Figure 3 shows learning curves for linear NICE models based on increasingly high body-order features and highly converged parameters of the density expansion. In the case of CH4 structures, C-centered features of order ν = 4 provide, in principle, a complete linear basis to describe the interatomic potential. In practice, however, the learning curves of linear models saturate at a relatively small train set size. Including terms of increasing ν delays the saturation and improves the asymptotic accuracy, but the improvement becomes less dramatic with increasing body order. The bottom panel of Fig. 3 shows that indeed the slower decay of the principle component analysis (PCA) spectrum is reflected in a slow convergence of the error with the number of PCA components. It is possible to systematically improve a linear NICE model by ramping up nPCA, nmax, lmax even further (see supplementary material for a discussion of convergence with body order and number of invariants), but one should contrast this with the use of more flexible models of the target property. For instance, a ≈50% drop in error can be achieved by simultaneously using features centered on C and H atoms. Incorporating H centered information helps, for instance, achieve an accurate description of the binding of two H atoms in the region far from the carbon, which would otherwise require extremely high resolutions for the density expansion. For ntrain < 105 the resulting model outperforms both linear and non-linear models based on SOAP and bispectrum features (see supplementary material). Another way to increase the flexibility of the model involves using a non-linear functional form. Indeed, Fig. 3 shows that a NN model based on NICE invariant features avoids saturation altogether, and outperforms all linear models in the data-rich limit.
C. Performance comparison on the QM9 dataset
A thorough comparison of the performance of a NICE-based model with existing frameworks would require to benchmark many schemes that can be used to perform the contraction and the non-linear models that can be built on top of NICE features, however this is beyond the scope of this communication. In order to provide a preliminary assessment of the potential of this framework in building ML models of more complicated systems we use the QM9 dataset,22 that has been used as the go-to benchmark for chemical machine learning37 and that allows us to compare with kernel models based on SOAP,23,38 SLATM and aSLATM,39 FCHL18,10 and FCHL1940 representations, as well as the neural networks PhysNet41 and SchNet.42 Given that QM9 molecules are composed of HCNOF, this dataset also allows us to demonstrate how easily NICE can be applied to multi-component systems. As shown in Fig. 4, the quality of NICE features is such that – using a simple linear model, and without specifically optimizing the hyperparameters of the representation – they are competitive with state-of-the-art models, including those (such as FCHL1810 and the alchemically optimized SOAP model of Ref. 23) that have been specifically tuned for QM9 energy predictions. The saturation of the learning curve indicates that a non-linear model, or further increase of the number of contracted features that are retained at each iteration, would be required to reduce the error below 0.3 kcal/mol.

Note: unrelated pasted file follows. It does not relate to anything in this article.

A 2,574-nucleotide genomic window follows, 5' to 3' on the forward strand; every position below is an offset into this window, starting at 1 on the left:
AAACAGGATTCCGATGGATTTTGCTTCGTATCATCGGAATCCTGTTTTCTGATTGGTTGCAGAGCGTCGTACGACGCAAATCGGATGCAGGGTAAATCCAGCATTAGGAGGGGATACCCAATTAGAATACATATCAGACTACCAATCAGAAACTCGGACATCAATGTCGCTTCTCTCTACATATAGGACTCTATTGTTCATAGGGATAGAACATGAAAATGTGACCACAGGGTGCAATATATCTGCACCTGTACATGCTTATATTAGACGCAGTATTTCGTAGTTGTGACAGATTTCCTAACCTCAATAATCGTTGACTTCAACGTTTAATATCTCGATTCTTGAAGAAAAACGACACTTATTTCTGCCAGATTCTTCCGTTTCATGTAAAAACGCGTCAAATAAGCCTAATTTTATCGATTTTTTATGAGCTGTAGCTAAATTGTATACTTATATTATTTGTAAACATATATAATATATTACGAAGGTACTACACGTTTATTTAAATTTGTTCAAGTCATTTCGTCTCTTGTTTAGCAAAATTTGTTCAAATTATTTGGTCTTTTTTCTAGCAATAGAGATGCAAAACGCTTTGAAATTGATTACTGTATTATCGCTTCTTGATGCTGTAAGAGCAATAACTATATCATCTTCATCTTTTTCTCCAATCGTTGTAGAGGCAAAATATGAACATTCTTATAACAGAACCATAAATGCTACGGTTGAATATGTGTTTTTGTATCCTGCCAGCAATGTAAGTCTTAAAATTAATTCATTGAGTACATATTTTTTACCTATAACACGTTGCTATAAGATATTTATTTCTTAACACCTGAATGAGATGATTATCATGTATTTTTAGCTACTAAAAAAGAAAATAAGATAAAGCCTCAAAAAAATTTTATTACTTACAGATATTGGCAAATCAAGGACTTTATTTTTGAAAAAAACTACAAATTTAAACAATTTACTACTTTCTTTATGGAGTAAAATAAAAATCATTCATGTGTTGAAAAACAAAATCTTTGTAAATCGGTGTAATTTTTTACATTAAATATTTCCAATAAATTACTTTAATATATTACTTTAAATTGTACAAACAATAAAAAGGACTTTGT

The description of atomic structures in terms of features that can be construed as symmetrized N-point correlation functions of the atom density has proven to be a very successful approach to construct accurate and transferable machine-learning models of atomic-scale properties. A formulation of these representations in terms of a recursion for equivariant features simplifies the calculation of high body-order terms, and can be combined with a contraction step—which we demonstrate in its simplest form using principal component analysis—to keep the exponential increase in complexity at bay. Even though the N-body iterative contraction of equivariants provides a practical approach to construct a systematically improvable linear basis to model atomic-scale properties, whether doing so constitutes the most robust and computationally efficient approach to atomistic machine-learning remains an open research problem.43 In the data-rich regime, NN models could provide a computationally more efficient approach to increase the flexibility of the model than increasing the complexity of a linear model.
Systematic benchmarking on more diverse datasets, the incorporation of a contraction step informed by supervised-learning criteria,44,45 the use of sparse feature selection methods,27,30 the combination with N-point correlation features designed to treat long-range physics,46 and ultimately, the comparison with kernel methods and more general non-linear regression strategies33 are just some of the many lines of investigation that can be pursued based on the NICE framework to increase the accuracy and reduce the computational effort of atomistic machine learning.
The supplementary material includes a detailed derivation of the transformation of the symmetrized features onto the contracted basis and of all the analytical results discussed in the main text, as well as further demonstrations of the convergence of the contraction with number of PCA features, and the comparison with linear and non-linear regression schemes.
J.N. and S.P. contributed equally to this work.
We thank Christoph Ortner, Gábor Csányi, and Geneviève Dusson for insightful discussion on the independence of invariant features, and Anders Christensen for sharing up-to-date benchmark data for the QM9 dataset. M.C. and S.P. acknowledge support from the Swiss National Science Foundation (Project No. 200021-182057). J.N. was supported by a MARVEL INSPIRE Potentials Master’s Fellowship. MARVEL is a National Center of Competence in Research funded by the Swiss National Science Foundation.
Given that k1 and k2 have to be equal to l1, we suggest to use a compact notation , similar to the one for the = 1 term in Eq. (3).